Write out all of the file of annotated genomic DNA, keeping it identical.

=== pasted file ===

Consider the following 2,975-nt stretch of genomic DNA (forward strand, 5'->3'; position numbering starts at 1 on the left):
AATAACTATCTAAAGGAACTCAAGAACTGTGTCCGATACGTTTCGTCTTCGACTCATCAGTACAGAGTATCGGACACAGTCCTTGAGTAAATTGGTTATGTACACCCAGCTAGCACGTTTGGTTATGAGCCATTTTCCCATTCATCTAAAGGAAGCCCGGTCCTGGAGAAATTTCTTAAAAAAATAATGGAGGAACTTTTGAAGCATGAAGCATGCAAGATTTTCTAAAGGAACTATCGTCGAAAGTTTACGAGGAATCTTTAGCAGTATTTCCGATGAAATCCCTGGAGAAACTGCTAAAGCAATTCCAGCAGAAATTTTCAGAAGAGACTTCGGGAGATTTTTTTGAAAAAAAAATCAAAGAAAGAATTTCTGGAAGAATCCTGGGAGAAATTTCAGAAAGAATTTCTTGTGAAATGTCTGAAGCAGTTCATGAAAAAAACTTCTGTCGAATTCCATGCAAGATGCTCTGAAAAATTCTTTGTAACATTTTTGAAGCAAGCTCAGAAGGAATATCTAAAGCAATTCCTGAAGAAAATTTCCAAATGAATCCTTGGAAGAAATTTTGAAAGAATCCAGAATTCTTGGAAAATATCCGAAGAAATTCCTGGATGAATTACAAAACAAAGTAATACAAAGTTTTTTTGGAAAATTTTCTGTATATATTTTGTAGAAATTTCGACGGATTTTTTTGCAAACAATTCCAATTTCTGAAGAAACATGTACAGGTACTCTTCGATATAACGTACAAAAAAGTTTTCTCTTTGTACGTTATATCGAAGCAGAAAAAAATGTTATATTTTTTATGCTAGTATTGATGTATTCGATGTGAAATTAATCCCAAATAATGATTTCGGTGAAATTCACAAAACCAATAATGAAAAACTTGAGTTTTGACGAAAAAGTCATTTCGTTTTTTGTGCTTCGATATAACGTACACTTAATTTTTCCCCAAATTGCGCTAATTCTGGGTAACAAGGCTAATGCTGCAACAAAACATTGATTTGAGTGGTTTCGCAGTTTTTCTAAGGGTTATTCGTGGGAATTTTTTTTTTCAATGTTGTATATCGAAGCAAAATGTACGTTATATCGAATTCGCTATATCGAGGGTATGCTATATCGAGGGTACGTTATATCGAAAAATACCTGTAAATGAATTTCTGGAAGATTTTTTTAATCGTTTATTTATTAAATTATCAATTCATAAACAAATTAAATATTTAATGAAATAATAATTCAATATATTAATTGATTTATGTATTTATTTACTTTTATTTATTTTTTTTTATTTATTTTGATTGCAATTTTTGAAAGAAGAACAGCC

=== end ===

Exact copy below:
Consider the following 2,975-nt stretch of genomic DNA (forward strand, 5'->3'; position numbering starts at 1 on the left):
AATAACTATCTAAAGGAACTCAAGAACTGTGTCCGATACGTTTCGTCTTCGACTCATCAGTACAGAGTATCGGACACAGTCCTTGAGTAAATTGGTTATGTACACCCAGCTAGCACGTTTGGTTATGAGCCATTTTCCCATTCATCTAAAGGAAGCCCGGTCCTGGAGAAATTTCTTAAAAAAATAATGGAGGAACTTTTGAAGCATGAAGCATGCAAGATTTTCTAAAGGAACTATCGTCGAAAGTTTACGAGGAATCTTTAGCAGTATTTCCGATGAAATCCCTGGAGAAACTGCTAAAGCAATTCCAGCAGAAATTTTCAGAAGAGACTTCGGGAGATTTTTTTGAAAAAAAAATCAAAGAAAGAATTTCTGGAAGAATCCTGGGAGAAATTTCAGAAAGAATTTCTTGTGAAATGTCTGAAGCAGTTCATGAAAAAAACTTCTGTCGAATTCCATGCAAGATGCTCTGAAAAATTCTTTGTAACATTTTTGAAGCAAGCTCAGAAGGAATATCTAAAGCAATTCCTGAAGAAAATTTCCAAATGAATCCTTGGAAGAAATTTTGAAAGAATCCAGAATTCTTGGAAAATATCCGAAGAAATTCCTGGATGAATTACAAAACAAAGTAATACAAAGTTTTTTTGGAAAATTTTCTGTATATATTTTGTAGAAATTTCGACGGATTTTTTTGCAAACAATTCCAATTTCTGAAGAAACATGTACAGGTACTCTTCGATATAACGTACAAAAAAGTTTTCTCTTTGTACGTTATATCGAAGCAGAAAAAAATGTTATATTTTTTATGCTAGTATTGATGTATTCGATGTGAAATTAATCCCAAATAATGATTTCGGTGAAATTCACAAAACCAATAATGAAAAACTTGAGTTTTGACGAAAAAGTCATTTCGTTTTTTGTGCTTCGATATAACGTACACTTAATTTTTCCCCAAATTGCGCTAATTCTGGGTAACAAGGCTAATGCTGCAACAAAACATTGATTTGAGTGGTTTCGCAGTTTTTCTAAGGGTTATTCGTGGGAATTTTTTTTTTCAATGTTGTATATCGAAGCAAAATGTACGTTATATCGAATTCGCTATATCGAGGGTATGCTATATCGAGGGTACGTTATATCGAAAAATACCTGTAAATGAATTTCTGGAAGATTTTTTTAATCGTTTATTTATTAAATTATCAATTCATAAACAAATTAAATATTTAATGAAATAATAATTCAATATATTAATTGATTTATGTATTTATTTACTTTTATTTATTTTTTTTTATTTATTTTGATTGCAATTTTTGAAAGAAGAACAGCC